1. Surveyor

A qualified surveyor will also be engaged to ascertain whether it is reasonably priced and to undertake structural surveys of the building. The surveyor uses their expertise to inspect the property. Negative findings are used to further negotiate the price or request the seller to repair faults before contracts are exchanged.

What are the immediate steps before completion?

Buyer’s Solicitor

  • An interest at Land Registry is lodged and transfer of the registered title is initiated.
  • A completion statement is sent to the client including a breakdown of remaining sums (the solicitor’s fees, search fees, land registry fee and the balance owed on the property).

Seller’s Solicitor

  • Provides an undertaking ensuring the seller’s mortgage is dealt with once the transfer takes place (if applicable).
  • Provides a completion statement setting out the balance of funds required for the purchase.

The purchaser’s solicitor conducts searches to check any new charges/interests which have arisen. This is to ensure no changes have occurred between exchange and completion. Once the remaining sum has been transferred and approved by the seller’s solicitor, completion occurs. This is known as “moving day.” The party buying the property will need to pay stamp duty, if applicable and register the sale with the Land Registry.

What is Stamp Duty?

Stamp Duty is taxation which is payable for the purchase of residential properties (including flats and houses) which are bought across England. The tax is typically due when a freehold property is bought, when buying a new or existing leasehold property or transferring land or property in exchange for a payment (including a mortgage).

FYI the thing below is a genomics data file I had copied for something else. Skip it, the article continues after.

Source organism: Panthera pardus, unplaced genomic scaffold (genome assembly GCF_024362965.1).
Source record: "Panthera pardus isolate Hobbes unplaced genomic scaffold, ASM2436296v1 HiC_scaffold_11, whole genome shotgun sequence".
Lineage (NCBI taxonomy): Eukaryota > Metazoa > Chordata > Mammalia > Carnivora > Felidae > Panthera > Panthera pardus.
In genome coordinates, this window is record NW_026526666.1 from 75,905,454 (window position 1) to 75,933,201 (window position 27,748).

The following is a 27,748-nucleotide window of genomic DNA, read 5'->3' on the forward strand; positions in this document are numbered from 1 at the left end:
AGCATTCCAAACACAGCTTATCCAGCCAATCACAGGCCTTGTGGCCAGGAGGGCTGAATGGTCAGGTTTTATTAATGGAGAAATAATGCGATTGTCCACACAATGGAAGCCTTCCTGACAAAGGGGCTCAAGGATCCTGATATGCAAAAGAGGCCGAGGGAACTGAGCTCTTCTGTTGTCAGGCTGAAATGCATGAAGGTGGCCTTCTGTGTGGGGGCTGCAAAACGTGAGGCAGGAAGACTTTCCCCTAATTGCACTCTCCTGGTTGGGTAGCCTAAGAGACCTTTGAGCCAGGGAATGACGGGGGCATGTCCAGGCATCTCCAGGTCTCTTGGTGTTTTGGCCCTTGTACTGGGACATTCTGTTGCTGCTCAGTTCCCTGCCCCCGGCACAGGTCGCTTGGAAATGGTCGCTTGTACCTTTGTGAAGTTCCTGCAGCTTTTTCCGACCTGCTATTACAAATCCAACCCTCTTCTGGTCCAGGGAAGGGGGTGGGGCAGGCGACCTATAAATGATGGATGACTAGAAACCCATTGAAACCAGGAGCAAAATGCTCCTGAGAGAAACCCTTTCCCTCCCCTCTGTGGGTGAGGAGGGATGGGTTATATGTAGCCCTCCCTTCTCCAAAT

Recent changes introduced by the government temporarily removes the stamp duty for first-time buyers purchasing a property worth up to £500,000 until 31 March 2021.

Information on current Stamp Duty rates can be found at https://www.gov.uk/stamp-duty-land-tax.

 How much will I have to pay for conveyancing services?

The cost of conveyancing varies from one sale to another. Different authorities and solicitors will charge different prices, whilst more expensive properties will require more complex checks and higher fees. Below is an example of how the costs can vary depending on the value of the property:

 

A 3-bedroom semi-detached house in Timperley (£375,000) is estimated to cost £1,060.00 in conveyancing fees (a total of £1,895.00 including fees, searches and VAT), whilst a house with similar features in Twickenham (£860,000) is estimated to cost £1,720.00 in conveyancing fees (£20,822.00 including fees, searches, VAT and Stamp Duty) for a first-time buyer.

The article provides a basic outline on the residential conveyancing process and the role of conveyancers. Whilst the process is often straightforward, this is wholly dependent on the property, location and the buyer’s future plans with the property. Issues are likely to arise during searches where extensive information is uncovered, which could cause unwanted complications including further negotiations, delays and an increase in expenses. However, the use of conveyancers can make the process simple, as they are responsible for navigating the sale to completion. 

This article is intended for guidance only and must not be relied upon for specific advice.